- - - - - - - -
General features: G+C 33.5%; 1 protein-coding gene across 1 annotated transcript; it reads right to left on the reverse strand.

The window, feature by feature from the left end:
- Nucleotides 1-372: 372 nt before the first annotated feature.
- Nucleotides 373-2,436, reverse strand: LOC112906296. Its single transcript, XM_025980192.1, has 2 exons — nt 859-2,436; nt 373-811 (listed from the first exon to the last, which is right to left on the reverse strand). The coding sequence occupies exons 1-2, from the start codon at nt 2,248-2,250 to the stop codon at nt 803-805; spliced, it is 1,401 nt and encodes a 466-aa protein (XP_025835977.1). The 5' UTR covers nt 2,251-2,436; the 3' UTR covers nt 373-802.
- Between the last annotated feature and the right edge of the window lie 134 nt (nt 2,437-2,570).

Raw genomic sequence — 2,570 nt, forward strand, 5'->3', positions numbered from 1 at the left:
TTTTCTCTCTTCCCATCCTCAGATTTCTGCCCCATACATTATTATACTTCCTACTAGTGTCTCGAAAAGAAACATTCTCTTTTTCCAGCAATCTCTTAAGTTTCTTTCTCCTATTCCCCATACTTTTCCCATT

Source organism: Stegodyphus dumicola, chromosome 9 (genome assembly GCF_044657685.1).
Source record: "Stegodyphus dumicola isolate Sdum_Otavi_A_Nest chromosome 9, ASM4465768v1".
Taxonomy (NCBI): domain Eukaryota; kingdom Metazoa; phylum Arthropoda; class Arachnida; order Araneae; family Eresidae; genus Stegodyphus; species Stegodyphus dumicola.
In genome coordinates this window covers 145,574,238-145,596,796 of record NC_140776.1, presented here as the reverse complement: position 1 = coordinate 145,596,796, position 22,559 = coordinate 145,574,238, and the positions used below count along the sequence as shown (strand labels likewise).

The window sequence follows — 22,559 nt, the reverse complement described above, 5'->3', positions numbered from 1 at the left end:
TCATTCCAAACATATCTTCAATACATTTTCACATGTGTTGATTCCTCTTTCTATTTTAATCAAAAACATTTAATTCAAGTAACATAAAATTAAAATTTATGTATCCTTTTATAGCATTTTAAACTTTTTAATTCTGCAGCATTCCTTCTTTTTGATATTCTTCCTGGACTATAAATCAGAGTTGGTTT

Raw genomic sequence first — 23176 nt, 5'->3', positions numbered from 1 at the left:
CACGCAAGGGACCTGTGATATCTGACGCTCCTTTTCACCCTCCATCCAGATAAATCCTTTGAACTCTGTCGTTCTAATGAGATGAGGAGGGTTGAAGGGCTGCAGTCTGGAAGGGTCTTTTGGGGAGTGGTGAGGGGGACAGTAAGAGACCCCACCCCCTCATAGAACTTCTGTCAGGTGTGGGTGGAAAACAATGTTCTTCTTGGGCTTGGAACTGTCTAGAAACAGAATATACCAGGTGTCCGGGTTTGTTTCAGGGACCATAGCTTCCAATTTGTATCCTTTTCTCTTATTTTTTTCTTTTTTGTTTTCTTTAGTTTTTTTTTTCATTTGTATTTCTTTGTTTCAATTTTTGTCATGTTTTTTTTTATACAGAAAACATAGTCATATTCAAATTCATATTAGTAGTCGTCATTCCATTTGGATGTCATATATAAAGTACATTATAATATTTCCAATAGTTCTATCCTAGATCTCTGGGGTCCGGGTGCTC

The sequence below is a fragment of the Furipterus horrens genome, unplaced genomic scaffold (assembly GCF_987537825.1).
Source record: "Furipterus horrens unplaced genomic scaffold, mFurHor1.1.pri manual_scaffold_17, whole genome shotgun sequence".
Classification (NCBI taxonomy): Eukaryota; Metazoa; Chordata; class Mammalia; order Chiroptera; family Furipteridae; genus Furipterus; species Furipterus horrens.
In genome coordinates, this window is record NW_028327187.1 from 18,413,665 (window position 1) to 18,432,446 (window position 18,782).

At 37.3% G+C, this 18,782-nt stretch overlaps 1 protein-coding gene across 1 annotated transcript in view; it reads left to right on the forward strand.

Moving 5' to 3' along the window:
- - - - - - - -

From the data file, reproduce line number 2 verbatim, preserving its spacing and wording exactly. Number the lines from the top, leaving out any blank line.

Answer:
The window, feature by feature from the left end: